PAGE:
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Licensed Unlicensed Requires Authentication Published by De Gruyter Oldenbourg September 11, 2019

The social desirability of offshoring: a Swiss consensus (1945–1975)

Sabine Pitteloud

Abstract

This article focuses on the evolution of the rhetoric and practice of corporate offshoring in Switzerland from the post-war economic boom to the industrial crisis in the mid-seventies. The virtue of a historical perspective on the issue of offshoring is to show how recent controversies have their roots in previous decades, suggesting the need to reassess recent debates about structural change in light of earlier experiences. Relying on the cultural and narrative perspective in business history, the article shows the emergence of an unexpected consensus about the legitimacy of corporate offshoring between employers, Swiss authorities and even Swiss labour unions after 1945. The explanation for that counter-intuitive alliance is found in the actors’ representations and discourse about what they considered to be excessive economic circumstances. Indeed, during this golden age of considerable economic expansion, demand exceeded supply and the Swiss firms constantly complained of labour shortages. Offshoring was therefore seen as a cure for the lack of workers within Switzerland and allowed multinational companies to focus on the most lucrative production activities. Swiss workers and unions shared this view, preferring some low-skill activities to be done outside the country rather than seeing the arrival of more foreign workers, who tended to be less unionised and who were accused of aggravating the housing shortage. In response, the Swiss authorities supported the offshoring process by providing some tariff favours to allow textile firms in particular to relocate their production abroad and to reimport it to Switzerland without paying taxes. Finally, the article shows how the consensus broke down after the economic downturn of the mid-70 s and how changing historical circumstances induced new diverging narratives about the social desirability of the offshoring phenomenon.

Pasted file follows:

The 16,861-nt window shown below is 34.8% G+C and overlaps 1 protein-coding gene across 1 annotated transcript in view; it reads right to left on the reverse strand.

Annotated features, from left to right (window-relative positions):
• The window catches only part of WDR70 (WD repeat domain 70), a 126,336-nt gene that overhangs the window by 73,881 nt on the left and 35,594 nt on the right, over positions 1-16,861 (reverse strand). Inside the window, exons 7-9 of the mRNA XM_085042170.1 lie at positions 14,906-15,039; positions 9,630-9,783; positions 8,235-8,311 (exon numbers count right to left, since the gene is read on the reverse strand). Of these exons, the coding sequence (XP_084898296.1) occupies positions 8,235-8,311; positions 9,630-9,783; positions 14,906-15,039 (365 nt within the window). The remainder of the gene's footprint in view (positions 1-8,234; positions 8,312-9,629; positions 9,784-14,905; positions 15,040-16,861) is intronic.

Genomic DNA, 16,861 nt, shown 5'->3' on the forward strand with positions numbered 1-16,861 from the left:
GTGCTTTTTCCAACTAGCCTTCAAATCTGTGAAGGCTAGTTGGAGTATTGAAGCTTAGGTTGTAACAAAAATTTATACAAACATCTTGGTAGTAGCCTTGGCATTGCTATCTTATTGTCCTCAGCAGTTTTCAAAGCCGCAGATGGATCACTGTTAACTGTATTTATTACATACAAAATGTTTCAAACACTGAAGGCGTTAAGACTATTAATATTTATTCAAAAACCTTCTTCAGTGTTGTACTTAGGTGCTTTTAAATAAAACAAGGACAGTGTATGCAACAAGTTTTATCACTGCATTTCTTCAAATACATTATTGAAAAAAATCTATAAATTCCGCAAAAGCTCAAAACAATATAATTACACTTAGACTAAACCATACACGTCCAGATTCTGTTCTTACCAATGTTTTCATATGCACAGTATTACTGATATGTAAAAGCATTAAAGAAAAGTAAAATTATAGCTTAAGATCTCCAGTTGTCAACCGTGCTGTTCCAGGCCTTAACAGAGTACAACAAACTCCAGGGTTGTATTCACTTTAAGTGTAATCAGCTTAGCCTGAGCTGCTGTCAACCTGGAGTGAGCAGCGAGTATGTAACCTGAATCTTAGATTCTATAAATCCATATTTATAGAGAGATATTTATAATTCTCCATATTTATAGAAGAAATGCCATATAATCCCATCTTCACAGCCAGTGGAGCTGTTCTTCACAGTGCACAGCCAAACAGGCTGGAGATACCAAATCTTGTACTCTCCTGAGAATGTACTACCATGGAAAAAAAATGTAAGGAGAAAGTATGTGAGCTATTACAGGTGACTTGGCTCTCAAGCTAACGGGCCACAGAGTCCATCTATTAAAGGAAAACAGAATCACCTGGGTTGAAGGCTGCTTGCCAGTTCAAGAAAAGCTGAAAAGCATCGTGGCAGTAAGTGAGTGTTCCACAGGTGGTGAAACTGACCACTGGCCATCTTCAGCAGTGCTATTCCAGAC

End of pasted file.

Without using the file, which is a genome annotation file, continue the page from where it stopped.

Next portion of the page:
Published Online: 2019-09-11
Published in Print: 2019-09-01

© 2019 Walter de Gruyter GmbH, Berlin/Boston

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